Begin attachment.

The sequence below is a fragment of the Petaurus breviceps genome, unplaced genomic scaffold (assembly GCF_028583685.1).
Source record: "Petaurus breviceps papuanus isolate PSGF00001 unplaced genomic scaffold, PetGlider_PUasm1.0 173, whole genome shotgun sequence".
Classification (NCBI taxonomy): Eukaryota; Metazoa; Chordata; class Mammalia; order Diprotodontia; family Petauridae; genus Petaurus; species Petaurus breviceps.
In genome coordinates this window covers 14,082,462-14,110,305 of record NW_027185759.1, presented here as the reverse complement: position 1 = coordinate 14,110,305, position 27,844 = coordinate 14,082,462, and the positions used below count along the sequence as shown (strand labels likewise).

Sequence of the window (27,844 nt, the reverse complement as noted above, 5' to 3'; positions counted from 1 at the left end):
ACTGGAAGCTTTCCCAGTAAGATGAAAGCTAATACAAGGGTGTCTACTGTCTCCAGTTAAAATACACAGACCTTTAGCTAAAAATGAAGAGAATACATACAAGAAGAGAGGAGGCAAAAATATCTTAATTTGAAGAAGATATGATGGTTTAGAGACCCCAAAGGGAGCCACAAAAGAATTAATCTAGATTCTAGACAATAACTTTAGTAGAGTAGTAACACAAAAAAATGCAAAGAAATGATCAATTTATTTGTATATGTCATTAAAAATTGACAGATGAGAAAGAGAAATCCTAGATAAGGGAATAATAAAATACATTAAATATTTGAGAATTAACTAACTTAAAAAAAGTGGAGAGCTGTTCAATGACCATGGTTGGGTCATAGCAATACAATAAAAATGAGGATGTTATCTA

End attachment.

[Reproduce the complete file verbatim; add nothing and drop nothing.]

The sequence below is a fragment of the Petaurus breviceps genome, unplaced genomic scaffold (assembly GCF_028583685.1).
Source record: "Petaurus breviceps papuanus isolate PSGF00001 unplaced genomic scaffold, PetGlider_PUasm1.0 173, whole genome shotgun sequence".
Classification (NCBI taxonomy): Eukaryota; Metazoa; Chordata; class Mammalia; order Diprotodontia; family Petauridae; genus Petaurus; species Petaurus breviceps.
In genome coordinates this window covers 14,082,462-14,110,305 of record NW_027185759.1, presented here as the reverse complement: position 1 = coordinate 14,110,305, position 27,844 = coordinate 14,082,462, and the positions used below count along the sequence as shown (strand labels likewise).

Sequence of the window (27,844 nt, the reverse complement as noted above, 5' to 3'; positions counted from 1 at the left end):
ACTGGAAGCTTTCCCAGTAAGATGAAAGCTAATACAAGGGTGTCTACTGTCTCCAGTTAAAATACACAGACCTTTAGCTAAAAATGAAGAGAATACATACAAGAAGAGAGGAGGCAAAAATATCTTAATTTGAAGAAGATATGATGGTTTAGAGACCCCAAAGGGAGCCACAAAAGAATTAATCTAGATTCTAGACAATAACTTTAGTAGAGTAGTAACACAAAAAAATGCAAAGAAATGATCAATTTATTTGTATATGTCATTAAAAATTGACAGATGAGAAAGAGAAATCCTAGATAAGGGAATAATAAAATACATTAAATATTTGAGAATTAACTAACTTAAAAAAAGTGGAGAGCTGTTCAATGACCATGGTTGGGTCATAGCAATACAATAAAAATGAGGATGTTATCTA